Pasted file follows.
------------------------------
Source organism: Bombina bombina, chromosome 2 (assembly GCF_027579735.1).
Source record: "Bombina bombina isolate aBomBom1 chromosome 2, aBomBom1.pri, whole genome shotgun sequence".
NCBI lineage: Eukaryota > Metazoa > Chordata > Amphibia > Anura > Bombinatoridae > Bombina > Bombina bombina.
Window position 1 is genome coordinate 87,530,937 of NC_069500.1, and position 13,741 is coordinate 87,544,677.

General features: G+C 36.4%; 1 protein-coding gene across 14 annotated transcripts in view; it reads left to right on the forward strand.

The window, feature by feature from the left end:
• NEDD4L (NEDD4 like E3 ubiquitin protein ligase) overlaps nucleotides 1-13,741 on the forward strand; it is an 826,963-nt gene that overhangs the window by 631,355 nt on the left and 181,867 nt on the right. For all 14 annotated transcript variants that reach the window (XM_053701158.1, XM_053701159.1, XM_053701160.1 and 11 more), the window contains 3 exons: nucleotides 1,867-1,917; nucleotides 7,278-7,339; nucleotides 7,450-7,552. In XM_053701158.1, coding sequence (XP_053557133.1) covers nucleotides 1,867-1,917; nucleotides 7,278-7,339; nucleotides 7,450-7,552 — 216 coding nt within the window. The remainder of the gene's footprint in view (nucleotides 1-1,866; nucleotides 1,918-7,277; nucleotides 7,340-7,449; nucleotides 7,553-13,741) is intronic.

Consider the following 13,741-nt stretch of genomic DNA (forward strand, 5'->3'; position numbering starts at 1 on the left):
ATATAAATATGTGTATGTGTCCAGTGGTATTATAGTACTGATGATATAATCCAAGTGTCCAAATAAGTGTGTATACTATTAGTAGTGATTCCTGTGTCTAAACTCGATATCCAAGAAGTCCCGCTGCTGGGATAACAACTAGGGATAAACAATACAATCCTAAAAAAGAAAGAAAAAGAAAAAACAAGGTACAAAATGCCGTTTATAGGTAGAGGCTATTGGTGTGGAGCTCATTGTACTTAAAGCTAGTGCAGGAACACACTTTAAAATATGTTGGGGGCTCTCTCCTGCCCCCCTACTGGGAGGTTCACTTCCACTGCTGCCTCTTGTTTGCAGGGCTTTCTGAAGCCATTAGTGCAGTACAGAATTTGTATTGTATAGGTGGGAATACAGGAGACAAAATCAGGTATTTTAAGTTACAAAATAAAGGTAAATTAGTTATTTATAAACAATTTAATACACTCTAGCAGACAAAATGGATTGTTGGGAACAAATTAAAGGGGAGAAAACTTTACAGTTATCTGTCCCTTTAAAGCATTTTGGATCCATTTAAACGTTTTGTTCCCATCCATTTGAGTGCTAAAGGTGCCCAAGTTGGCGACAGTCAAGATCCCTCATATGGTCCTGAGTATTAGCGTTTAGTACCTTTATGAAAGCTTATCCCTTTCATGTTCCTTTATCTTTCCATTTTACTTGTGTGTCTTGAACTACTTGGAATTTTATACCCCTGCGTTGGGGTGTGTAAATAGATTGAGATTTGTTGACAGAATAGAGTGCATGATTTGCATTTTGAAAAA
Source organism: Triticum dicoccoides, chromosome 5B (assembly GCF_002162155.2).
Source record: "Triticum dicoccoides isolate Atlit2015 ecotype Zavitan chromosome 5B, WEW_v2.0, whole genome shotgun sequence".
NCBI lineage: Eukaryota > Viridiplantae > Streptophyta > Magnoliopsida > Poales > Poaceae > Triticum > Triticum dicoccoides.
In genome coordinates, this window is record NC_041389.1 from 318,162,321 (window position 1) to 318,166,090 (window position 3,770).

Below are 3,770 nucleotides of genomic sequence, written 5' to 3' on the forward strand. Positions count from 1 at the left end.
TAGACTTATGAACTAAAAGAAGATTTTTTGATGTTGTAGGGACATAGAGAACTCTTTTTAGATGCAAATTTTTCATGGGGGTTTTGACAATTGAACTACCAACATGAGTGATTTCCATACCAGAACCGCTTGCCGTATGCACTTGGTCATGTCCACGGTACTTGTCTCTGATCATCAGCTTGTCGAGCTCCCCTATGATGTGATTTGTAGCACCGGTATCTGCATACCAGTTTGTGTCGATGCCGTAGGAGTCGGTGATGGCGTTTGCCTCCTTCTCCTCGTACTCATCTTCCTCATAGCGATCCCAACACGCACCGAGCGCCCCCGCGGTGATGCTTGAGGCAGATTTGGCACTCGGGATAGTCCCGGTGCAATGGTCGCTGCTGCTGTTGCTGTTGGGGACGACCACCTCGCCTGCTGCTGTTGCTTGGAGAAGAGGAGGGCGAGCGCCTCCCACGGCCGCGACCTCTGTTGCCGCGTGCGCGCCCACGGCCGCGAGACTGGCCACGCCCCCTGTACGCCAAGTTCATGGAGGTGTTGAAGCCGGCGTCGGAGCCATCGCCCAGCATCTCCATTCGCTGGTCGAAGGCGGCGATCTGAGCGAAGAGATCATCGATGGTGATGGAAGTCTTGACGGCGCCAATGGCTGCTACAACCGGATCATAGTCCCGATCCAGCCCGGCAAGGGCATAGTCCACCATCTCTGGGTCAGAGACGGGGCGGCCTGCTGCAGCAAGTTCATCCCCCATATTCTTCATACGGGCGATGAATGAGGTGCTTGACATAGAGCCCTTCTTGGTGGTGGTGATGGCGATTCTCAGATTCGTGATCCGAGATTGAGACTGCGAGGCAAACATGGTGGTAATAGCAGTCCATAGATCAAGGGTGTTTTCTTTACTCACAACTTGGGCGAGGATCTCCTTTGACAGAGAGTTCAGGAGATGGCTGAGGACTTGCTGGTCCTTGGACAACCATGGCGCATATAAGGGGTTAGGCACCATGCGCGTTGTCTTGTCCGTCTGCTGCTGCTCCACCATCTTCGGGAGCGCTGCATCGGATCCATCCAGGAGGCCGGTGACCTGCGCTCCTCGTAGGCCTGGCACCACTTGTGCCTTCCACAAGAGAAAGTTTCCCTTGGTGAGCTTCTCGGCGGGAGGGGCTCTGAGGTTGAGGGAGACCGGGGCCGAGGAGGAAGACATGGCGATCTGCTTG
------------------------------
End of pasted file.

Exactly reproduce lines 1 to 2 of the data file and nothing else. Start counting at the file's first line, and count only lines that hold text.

Source organism: Bombina bombina, chromosome 2 (assembly GCF_027579735.1).
Source record: "Bombina bombina isolate aBomBom1 chromosome 2, aBomBom1.pri, whole genome shotgun sequence".